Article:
Back in 1980 when the weekly job-seekers’ magazine Travail was launched, it was a social phenomenon that gave women the information they needed to independently switch jobs and build their careers. People even adopted the magazine’s title (which means “work” in French, and is written in hiragana as torabayu) into conversations in phrases such as torabayu suru (do travail) when they were talking about changing jobs.
In those pre-Internet times, when faith in Japan’s lifelong employment system was still unquestioned, Travail broke fresh ground in the steadily growing demographic of female workers soon to be supported by 1985’s Equal Employment Opportunity Law.
Now, 27 years after that first issue, the pioneering job-hoppers’ journal from Recruit Co. has recently taken another mighty step — by shifting all its classified advertisements to its online Travail site at toranet.yahoo.co.jp. This came alongside a revamped version of the print magazine that offers readers a range of well-illustrated career-related features.
Naoko Tsukamoto, editor in chief, says the strategic shift at Travail is a result of its quest “to stay half a step ahead of the times.”
Before switching its ads to the online service, in fact, Travail staff had already noticed marked changes in its target readership’s way of looking for jobs. That, it says, was apparent from an ever-growing number of responses to classified ads published on Travail’s Web site alongside the print magazine. Circulation of the ¥210 magazine, on the other hand, had plunged within a few years from 300,000 to 100,000.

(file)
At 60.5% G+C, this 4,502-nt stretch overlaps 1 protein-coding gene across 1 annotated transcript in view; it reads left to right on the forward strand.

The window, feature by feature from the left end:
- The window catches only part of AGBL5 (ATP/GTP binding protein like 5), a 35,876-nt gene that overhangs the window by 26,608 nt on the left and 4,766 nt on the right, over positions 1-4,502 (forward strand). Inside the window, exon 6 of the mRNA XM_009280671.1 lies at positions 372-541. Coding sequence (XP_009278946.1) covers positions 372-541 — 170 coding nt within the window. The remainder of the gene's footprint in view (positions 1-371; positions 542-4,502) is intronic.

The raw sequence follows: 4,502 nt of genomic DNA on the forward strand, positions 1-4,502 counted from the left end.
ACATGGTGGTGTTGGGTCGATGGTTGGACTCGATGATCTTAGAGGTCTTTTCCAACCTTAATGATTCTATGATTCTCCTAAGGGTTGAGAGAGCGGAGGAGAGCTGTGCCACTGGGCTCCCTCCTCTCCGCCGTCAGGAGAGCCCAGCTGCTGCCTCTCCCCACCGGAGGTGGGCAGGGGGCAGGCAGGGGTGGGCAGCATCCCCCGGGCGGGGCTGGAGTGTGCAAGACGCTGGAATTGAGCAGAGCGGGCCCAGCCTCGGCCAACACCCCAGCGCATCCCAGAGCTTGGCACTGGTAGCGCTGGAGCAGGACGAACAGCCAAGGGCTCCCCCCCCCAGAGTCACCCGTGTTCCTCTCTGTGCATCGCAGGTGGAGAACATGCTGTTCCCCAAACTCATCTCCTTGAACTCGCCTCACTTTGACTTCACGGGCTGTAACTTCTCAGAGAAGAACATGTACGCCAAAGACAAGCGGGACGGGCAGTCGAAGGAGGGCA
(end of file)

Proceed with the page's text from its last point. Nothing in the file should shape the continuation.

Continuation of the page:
“I like print media and I still believe in its potential,” Tsukamoto said. “But the number of people who look for jobs through the Net has been growing so rapidly and dramatically that I thought we should move online to provide services that today’s customers want.”
As a result, from this September, Travail’s readers have been able to access the online magazine, which has 700 to 800 classified job ads that are updated every week. Also, the online version’s “Today’s Pick Up!” section features job information that’s updated daily under different themed headings, such as “How to transform your hobbies into your work.”
Of course, men can also apply for suitable job vacancies they find on the site, but, as it always has, Travail primarily presents information targeting women. Consequently, most users are women and about 60 percent are in their 20s and 30s. Tsukamoto said that since its remodeling, Travail has attracted an increasing number of users in their 20s.
In fact, the magazine’s move reflects a general trend in the classified ad market. According to the Association of Job Information of Japan, the total number of classified ads on the Net in September was up 32 percent on the same month last year. Compared with other media, such as free papers and paid-for magazines, that rise is remarkably high.
But, interestingly, Travail has not ditched the print medium. In October, it relaunched Travail as a monthly glossy magazine featuring stories about working women in various occupations. Each ¥550 issue, which has about 180 pages, sets a theme such as “Work and Marriage,” and includes interviews with 50 or more women.
“Women often have time to ask themselves such things as ‘What do I want from work?’ or ‘What life do I want to live?’ when they are on the train going to work or at home before they go to bed,” Tsukamoto said.